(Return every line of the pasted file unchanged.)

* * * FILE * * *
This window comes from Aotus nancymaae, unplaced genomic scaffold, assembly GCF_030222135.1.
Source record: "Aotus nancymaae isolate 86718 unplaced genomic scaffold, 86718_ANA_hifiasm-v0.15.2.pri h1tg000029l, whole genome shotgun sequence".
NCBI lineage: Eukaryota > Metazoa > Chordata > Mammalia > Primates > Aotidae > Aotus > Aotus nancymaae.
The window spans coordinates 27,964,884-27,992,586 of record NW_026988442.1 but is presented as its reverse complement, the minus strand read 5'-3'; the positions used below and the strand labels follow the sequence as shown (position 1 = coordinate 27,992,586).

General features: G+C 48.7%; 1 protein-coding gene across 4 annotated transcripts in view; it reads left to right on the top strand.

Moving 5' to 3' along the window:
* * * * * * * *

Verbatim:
This window comes from Aotus nancymaae, unplaced genomic scaffold, assembly GCF_030222135.1.
Source record: "Aotus nancymaae isolate 86718 unplaced genomic scaffold, 86718_ANA_hifiasm-v0.15.2.pri h1tg000029l, whole genome shotgun sequence".
NCBI lineage: Eukaryota > Metazoa > Chordata > Mammalia > Primates > Aotidae > Aotus > Aotus nancymaae.
The window spans coordinates 27,964,884-27,992,586 of record NW_026988442.1 but is presented as its reverse complement, the minus strand read 5'-3'; the positions used below and the strand labels follow the sequence as shown (position 1 = coordinate 27,992,586).

General features: G+C 48.7%; 1 protein-coding gene across 4 annotated transcripts in view; it reads left to right on the top strand.

Moving 5' to 3' along the window: